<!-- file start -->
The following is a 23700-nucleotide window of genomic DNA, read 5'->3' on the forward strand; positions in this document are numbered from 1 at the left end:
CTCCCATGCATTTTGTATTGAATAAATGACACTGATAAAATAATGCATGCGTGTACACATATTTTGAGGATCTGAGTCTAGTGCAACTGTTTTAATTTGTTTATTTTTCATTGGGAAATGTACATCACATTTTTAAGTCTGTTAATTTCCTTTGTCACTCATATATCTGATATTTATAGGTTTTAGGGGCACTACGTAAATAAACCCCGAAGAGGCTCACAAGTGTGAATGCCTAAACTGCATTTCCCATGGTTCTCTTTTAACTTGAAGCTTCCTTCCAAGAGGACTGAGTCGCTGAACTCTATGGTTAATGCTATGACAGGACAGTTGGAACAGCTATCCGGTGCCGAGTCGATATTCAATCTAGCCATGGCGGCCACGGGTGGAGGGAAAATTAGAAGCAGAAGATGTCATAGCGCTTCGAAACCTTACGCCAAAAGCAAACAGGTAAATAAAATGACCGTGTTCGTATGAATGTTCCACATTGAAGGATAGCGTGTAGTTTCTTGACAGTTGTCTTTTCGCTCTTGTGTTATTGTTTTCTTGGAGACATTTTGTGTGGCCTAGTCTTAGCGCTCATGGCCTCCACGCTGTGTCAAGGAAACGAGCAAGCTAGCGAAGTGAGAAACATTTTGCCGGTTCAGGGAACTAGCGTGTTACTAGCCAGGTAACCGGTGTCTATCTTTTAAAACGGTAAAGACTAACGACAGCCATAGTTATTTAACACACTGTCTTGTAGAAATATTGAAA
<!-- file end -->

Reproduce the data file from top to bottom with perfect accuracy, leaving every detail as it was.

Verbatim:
The following is a 23700-nucleotide window of genomic DNA, read 5'->3' on the forward strand; positions in this document are numbered from 1 at the left end:
CTCCCATGCATTTTGTATTGAATAAATGACACTGATAAAATAATGCATGCGTGTACACATATTTTGAGGATCTGAGTCTAGTGCAACTGTTTTAATTTGTTTATTTTTCATTGGGAAATGTACATCACATTTTTAAGTCTGTTAATTTCCTTTGTCACTCATATATCTGATATTTATAGGTTTTAGGGGCACTACGTAAATAAACCCCGAAGAGGCTCACAAGTGTGAATGCCTAAACTGCATTTCCCATGGTTCTCTTTTAACTTGAAGCTTCCTTCCAAGAGGACTGAGTCGCTGAACTCTATGGTTAATGCTATGACAGGACAGTTGGAACAGCTATCCGGTGCCGAGTCGATATTCAATCTAGCCATGGCGGCCACGGGTGGAGGGAAAATTAGAAGCAGAAGATGTCATAGCGCTTCGAAACCTTACGCCAAAAGCAAACAGGTAAATAAAATGACCGTGTTCGTATGAATGTTCCACATTGAAGGATAGCGTGTAGTTTCTTGACAGTTGTCTTTTCGCTCTTGTGTTATTGTTTTCTTGGAGACATTTTGTGTGGCCTAGTCTTAGCGCTCATGGCCTCCACGCTGTGTCAAGGAAACGAGCAAGCTAGCGAAGTGAGAAACATTTTGCCGGTTCAGGGAACTAGCGTGTTACTAGCCAGGTAACCGGTGTCTATCTTTTAAAACGGTAAAGACTAACGACAGCCATAGTTATTTAACACACTGTCTTGTAGAAATATTGAAA